Mr Kellogg, the Corn Flakes man developed the very first sunbed back in 1891. He said that it was good for health. Now, over 100 years later, we Brits are still fascinated - and possibly addicted to sunbeds.

Shivering in a miserable British summer, many of us long to get away to somewhere warm. The thought of arriving in a sunny climate like Spain or France and looking as white as a sheet prompts many people to head for a sunbed before they go on holiday.

Even with The International Agency for Research on Cancer telling people that tanning is bad for them, people still want to look nut brown instead of pasty white. They feel healthier, and that’s important to them.

In Britain the average cost of a 12-minute tan on a sunbed is £12. Some packages may be as low as 50p a session. That does not mean that you must use the bed for that length of time. You will more than likely be burnt to a crisp if you stayed that long. Moderation is the key.

Most tanning salons will not allow people under 16 to tan, some will with parental permission. It is also not advisable to tan every day. Having a day or two off is the ideal way to tan.

In Victorian times a tanned skin was a sign of poverty, with only the rich being able to boast milky white skins. Labourers had dark, tanned skins. Victorian ladies were as pale as pale could be.

The tradition of returning from a holiday with a tan is often blamed on Coco Chanel who – normally of a milky white complexion – returned from a vacation a golden bronze. She admitted to having spent far too long in the sun – and Brits fell in love with tanning!

Right now, in the UK, there are over 8,000 tanning salons, although Kathy Banks of the Sunbed Association says that this merely as estimate, there may well be many more. Take a walk down any High Street and you will see a tanning salon. Some salons are unmanned, allowing the client to enter by using a swipe card.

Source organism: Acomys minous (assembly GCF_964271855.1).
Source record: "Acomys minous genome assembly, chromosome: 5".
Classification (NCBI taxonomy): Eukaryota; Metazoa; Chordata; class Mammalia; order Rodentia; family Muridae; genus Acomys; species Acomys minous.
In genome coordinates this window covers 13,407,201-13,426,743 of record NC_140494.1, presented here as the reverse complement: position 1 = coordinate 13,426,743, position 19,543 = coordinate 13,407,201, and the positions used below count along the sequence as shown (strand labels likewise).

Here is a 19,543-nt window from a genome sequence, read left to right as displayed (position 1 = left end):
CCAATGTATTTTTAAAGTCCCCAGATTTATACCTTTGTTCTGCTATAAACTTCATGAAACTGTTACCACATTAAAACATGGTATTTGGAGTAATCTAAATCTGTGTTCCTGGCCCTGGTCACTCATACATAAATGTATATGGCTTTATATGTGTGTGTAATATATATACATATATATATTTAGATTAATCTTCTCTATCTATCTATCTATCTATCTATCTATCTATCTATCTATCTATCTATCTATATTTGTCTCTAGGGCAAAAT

Getting back to Mr Kellogg, his first ‘incandescent light bath’ was constructed in 1891 with even royalty using his invention to relieve gout.

A Danish physician, Niels R. Finsen opened his Institute of Photography in Copenhagen. In 1921, the London Hospital in Whitechapel installed some of his lights (later called Finsen lights) to treat certain skin conditions, for which Finsen won a Noble Peace Prize in Medicine.

So, in fact, the first sunbeds were used for medical purposes rather than fashion. The first tanned face only appeared in Vogue in 1927.

Whatever the origins were, Brits embrace a deep, rich tan. Some people even admit that they only go on holiday to get a tan. Coming back without a tan is almost a waste of a holiday. Cancer Research UK says that the risks of cancer from UV rays are being ignored by tanners, who will do whatever they can to ensure that they can visit a sunbed.

A manager of a tanning salon suggested that tanning – like many other disputable issues – is all about responsibility.

Why does it feel so good to tan?

Perhaps is isn’t all about the sunbed. Maybe it’s about the idea that it gives – warm sun, blue skies, sun on your face, away from work and responsibilities. Relaxing on a beach somewhere..

We should not forget that the sun is the source of life on the planet. It would be a shame to think that the thing that gives us life should be regarded as something to avoid at all costs.   

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